As president of the Japanese-American Student Union of D.C., Kazu Koyama knew he had to do something after watching newscasts and videos of a magnitude 9.0 earthquake hitting Japan on March 11, then triggering a tsunami that destroyed much of the country’s northern coast.
Then came the phone calls and Facebook messages from friends in Japan.
“We held an emergency meeting the next day and said: Let’s do something, what can we do to raise awareness and what can we do to make this a long-term project?” said Mr. Koyama, a George Washington University sophomore. “We felt really helpless.”
On Sunday, the group’s determination came together in the form of “Hope for Japan,” a fundraising event at Cafe Asia, in Arlington.
Guests at the crowded banquet hall were encouraged to write heartfelt wishes on Japanese flags and paper cranes, purchase Hope for Japan wristbands, listen to testimonies from members of the local Japanese-American community and talk with one other about more ways to help.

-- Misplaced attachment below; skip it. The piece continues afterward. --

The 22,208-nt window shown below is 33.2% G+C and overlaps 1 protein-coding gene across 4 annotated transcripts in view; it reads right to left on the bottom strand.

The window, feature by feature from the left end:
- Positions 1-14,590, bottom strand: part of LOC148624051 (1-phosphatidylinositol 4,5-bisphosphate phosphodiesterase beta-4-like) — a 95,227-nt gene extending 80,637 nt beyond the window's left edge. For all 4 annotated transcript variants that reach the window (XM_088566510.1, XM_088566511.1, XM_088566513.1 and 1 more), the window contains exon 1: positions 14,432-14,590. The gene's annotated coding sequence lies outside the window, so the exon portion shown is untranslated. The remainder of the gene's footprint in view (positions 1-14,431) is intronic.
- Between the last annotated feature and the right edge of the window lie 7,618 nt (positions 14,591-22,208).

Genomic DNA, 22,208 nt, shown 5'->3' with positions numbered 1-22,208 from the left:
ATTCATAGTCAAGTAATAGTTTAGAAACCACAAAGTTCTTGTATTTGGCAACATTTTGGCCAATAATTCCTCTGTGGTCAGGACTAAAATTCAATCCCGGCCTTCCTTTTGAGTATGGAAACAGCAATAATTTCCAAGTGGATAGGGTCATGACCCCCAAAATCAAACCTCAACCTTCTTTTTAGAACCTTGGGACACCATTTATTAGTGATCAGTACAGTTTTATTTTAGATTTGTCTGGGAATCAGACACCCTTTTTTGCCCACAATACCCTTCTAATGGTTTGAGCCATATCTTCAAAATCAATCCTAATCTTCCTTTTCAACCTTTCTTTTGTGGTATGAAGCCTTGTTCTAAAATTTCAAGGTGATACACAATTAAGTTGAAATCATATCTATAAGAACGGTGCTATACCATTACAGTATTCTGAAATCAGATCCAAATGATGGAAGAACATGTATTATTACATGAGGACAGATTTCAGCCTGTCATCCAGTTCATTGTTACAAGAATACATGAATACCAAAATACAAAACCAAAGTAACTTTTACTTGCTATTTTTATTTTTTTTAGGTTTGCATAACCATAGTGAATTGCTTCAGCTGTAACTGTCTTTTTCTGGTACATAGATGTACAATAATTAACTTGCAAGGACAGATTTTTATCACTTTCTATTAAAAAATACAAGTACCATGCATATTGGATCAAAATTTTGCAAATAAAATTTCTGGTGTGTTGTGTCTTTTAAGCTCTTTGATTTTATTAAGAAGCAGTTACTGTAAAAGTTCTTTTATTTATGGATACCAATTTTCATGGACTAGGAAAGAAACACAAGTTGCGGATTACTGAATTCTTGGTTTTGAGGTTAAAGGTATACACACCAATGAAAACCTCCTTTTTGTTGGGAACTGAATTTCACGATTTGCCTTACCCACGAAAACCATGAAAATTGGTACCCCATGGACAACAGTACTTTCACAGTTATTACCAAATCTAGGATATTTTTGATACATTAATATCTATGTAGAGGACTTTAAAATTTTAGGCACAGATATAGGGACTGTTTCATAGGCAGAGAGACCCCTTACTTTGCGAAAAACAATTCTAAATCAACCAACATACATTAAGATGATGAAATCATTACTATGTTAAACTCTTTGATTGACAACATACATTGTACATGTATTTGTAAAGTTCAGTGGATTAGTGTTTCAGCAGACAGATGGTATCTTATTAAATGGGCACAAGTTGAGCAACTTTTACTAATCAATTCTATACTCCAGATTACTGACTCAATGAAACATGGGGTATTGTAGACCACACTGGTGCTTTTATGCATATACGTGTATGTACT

The money raised will go to Red Cross relief efforts in Japan.
The local chapter was established in 2009 and includes representatives from American, George Mason, Georgetown and Johns Hopkins universities and the University of Maryland, College Park.
Mr. Koyama said the group’s mission is to encourage universities to share ideas, raise money and try to connect with Japanese universities.
Yuko Shimata, a former Georgetown group representative, said the coming together of a community can be summed up in the Japanese term “wa,” meaning “peace” or “harmony.”
Ms. Shimata said the group also is taking pictures of people holding hands “to show [survivors in] Japan that we support them.”
Group members said they also want the public to know they welcome and need support from many people beyond Japanese descent.
“We don’t know how long this will take,” said Jintae Kim, who is Korean and Japanese. “It’s definitely going to take a long time to get over this, which is why we wanted to support it in the long term.”
The group also has set up the website www.japanreliefproject.com for visitors to follow the rescue-and recovery-efforts, read blogs, look at photographs and connect with supporters local and worldwide.
“The media can be shortsighted,” Mr. Koyama said. “We want to maintain awareness among American people.”
As George Mason student Jennifer Sklarew watched her two young children write their messages of hope on the corner of a Japanese flag, she expressed appreciation for the large turnout Sunday from a cross-section of residents.